I'm willing to set the bar low. And I am a bit biased toward public schools, being a product of them (and now a professor in one), but I don't think charter schools do well with the kids I'm talking about. They kick bad students out. So of course they do better with what's left. I'm talking about the kids who are the reason many parents (especially hypocritical liberals who talk a good game about integration) won't send their kids to certain schools. The kids who currently -- and all too predictably -- end up dead or in prison. Kids with have been abused and lack good or able or present parents or guardians.

john mosby said...

Ref the pedophile: Somehow I think that if an Anglo mom were letting her kids bunk over at a reputed pedo's house, child services would get gleefully and decisively engaged, hard evidence be damned.

And that is kind of my point with the janissary concept: You have to get the kid the hell away, forever, from the culture, the self-serving local govt, the soft bigotry of low expectations, etc. Just like the janissary who is never going to set foot in Yerevan again, unless it's as the pasha or bey. Otherwise the learning doesn't take.

That's why the only successful example I can really give are the historical janissaries. Or, paradoxically, the British boarding schools, which instill the culture by taking you out of the culture.

Or maybe the lakonian agoge, or the similar system set up by Shaka.

People would probably freak if we called them Zulu Schools, though....

JSM

Peter Moskos said...

For all I know, child services did a hell of a job after my wonderfully thorough and well written report. (But I doubt it.)

And don't underestimate the Universal Zulu Nation: http://www.zulunation.com/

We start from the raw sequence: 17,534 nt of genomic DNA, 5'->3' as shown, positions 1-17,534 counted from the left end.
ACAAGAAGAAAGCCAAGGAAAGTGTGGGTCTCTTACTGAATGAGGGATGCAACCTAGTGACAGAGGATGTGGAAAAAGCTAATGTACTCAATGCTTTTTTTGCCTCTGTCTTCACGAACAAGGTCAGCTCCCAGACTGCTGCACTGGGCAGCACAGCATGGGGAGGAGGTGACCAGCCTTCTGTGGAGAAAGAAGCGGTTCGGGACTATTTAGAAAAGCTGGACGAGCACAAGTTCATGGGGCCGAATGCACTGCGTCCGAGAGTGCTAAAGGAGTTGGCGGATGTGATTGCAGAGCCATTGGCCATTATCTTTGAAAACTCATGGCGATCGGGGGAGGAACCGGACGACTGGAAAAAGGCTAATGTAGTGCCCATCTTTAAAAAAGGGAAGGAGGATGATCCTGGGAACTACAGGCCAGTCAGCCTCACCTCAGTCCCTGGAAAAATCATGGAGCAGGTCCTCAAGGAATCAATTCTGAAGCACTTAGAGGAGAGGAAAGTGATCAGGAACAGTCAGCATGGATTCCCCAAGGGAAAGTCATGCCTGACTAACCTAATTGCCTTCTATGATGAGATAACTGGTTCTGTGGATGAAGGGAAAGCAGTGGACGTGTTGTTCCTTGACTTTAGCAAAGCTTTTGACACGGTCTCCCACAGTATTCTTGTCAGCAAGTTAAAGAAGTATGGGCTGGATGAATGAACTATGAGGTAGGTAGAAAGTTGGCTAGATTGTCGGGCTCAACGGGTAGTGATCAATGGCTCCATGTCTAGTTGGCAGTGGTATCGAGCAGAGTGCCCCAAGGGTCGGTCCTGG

john mosby said...

You probably wont be impressed by my other big idea, which for lack of a better term I call Super Section 8.

Although it would be more accurate to call it Modern 40 Acres and a Mule.

Instead of giving people a section 8 voucher to go live in a gentrified neighborhood or suburb, where you have the worst of both worlds, isolation in a strange community and the ready availability of influences from the old babe, I would spend a little more to relocate families across the country.

Places like the fracking boom towns would be ideal. And yes, I know some of these towns are going bust; that's why I said 'like,' not 'such as.'

Anyplace where there are low-skilled jobs available. And the voucher would cover a year's rent, or even better a house down payment and a year's mortgage. Costs might even be lower because houses cost less out in flyover country.

The most important part is that the recipients would be scattered, hundreds of miles away from each other. This avoids the effect you often have in frontline suburbs where people's idiot cousins and friends from the city come out to act the fool.

I am also trying to replicate the effect we have with Hispanic immigrants, where the urge to work causes them to travel to all kinds of previously lily-white places such as Iowa. This in turn helps the assimilation of Hispanics as each generation intermarries with the Anglos around them.

A bit of a nudge from my Super 8 program, and the urban population could start having true diaspora and assimilation effects, just like all the other groups in this country.

JSM